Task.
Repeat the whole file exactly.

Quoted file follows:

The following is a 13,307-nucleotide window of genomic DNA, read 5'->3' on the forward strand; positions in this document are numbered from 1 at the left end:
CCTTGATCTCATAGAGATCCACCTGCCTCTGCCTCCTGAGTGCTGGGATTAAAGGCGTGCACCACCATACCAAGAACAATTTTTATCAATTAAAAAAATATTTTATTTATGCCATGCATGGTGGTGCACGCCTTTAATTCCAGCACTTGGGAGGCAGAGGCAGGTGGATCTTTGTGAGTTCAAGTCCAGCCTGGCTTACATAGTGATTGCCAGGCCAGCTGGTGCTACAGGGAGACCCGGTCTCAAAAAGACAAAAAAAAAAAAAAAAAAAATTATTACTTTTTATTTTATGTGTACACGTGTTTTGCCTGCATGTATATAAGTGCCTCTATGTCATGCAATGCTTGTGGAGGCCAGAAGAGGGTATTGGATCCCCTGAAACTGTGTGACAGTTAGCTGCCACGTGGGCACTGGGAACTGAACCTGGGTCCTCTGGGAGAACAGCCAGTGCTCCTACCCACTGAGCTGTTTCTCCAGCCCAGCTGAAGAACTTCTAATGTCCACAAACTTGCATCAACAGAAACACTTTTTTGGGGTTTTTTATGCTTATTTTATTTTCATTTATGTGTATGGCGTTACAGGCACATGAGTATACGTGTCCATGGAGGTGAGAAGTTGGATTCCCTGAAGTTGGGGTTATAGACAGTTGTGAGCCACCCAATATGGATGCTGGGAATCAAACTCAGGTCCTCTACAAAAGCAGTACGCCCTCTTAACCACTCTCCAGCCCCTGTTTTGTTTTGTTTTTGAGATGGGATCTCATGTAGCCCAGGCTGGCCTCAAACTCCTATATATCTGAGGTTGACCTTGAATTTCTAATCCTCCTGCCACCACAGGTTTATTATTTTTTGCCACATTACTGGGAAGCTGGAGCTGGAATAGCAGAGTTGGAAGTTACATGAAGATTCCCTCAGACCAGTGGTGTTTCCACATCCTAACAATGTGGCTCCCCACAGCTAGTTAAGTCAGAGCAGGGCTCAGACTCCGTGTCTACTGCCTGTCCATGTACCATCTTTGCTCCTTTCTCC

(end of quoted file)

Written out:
The following is a 13,307-nucleotide window of genomic DNA, read 5'->3' on the forward strand; positions in this document are numbered from 1 at the left end:
CCTTGATCTCATAGAGATCCACCTGCCTCTGCCTCCTGAGTGCTGGGATTAAAGGCGTGCACCACCATACCAAGAACAATTTTTATCAATTAAAAAAATATTTTATTTATGCCATGCATGGTGGTGCACGCCTTTAATTCCAGCACTTGGGAGGCAGAGGCAGGTGGATCTTTGTGAGTTCAAGTCCAGCCTGGCTTACATAGTGATTGCCAGGCCAGCTGGTGCTACAGGGAGACCCGGTCTCAAAAAGACAAAAAAAAAAAAAAAAAAAATTATTACTTTTTATTTTATGTGTACACGTGTTTTGCCTGCATGTATATAAGTGCCTCTATGTCATGCAATGCTTGTGGAGGCCAGAAGAGGGTATTGGATCCCCTGAAACTGTGTGACAGTTAGCTGCCACGTGGGCACTGGGAACTGAACCTGGGTCCTCTGGGAGAACAGCCAGTGCTCCTACCCACTGAGCTGTTTCTCCAGCCCAGCTGAAGAACTTCTAATGTCCACAAACTTGCATCAACAGAAACACTTTTTTGGGGTTTTTTATGCTTATTTTATTTTCATTTATGTGTATGGCGTTACAGGCACATGAGTATACGTGTCCATGGAGGTGAGAAGTTGGATTCCCTGAAGTTGGGGTTATAGACAGTTGTGAGCCACCCAATATGGATGCTGGGAATCAAACTCAGGTCCTCTACAAAAGCAGTACGCCCTCTTAACCACTCTCCAGCCCCTGTTTTGTTTTGTTTTTGAGATGGGATCTCATGTAGCCCAGGCTGGCCTCAAACTCCTATATATCTGAGGTTGACCTTGAATTTCTAATCCTCCTGCCACCACAGGTTTATTATTTTTTGCCACATTACTGGGAAGCTGGAGCTGGAATAGCAGAGTTGGAAGTTACATGAAGATTCCCTCAGACCAGTGGTGTTTCCACATCCTAACAATGTGGCTCCCCACAGCTAGTTAAGTCAGAGCAGGGCTCAGACTCCGTGTCTACTGCCTGTCCATGTACCATCTTTGCTCCTTTCTCC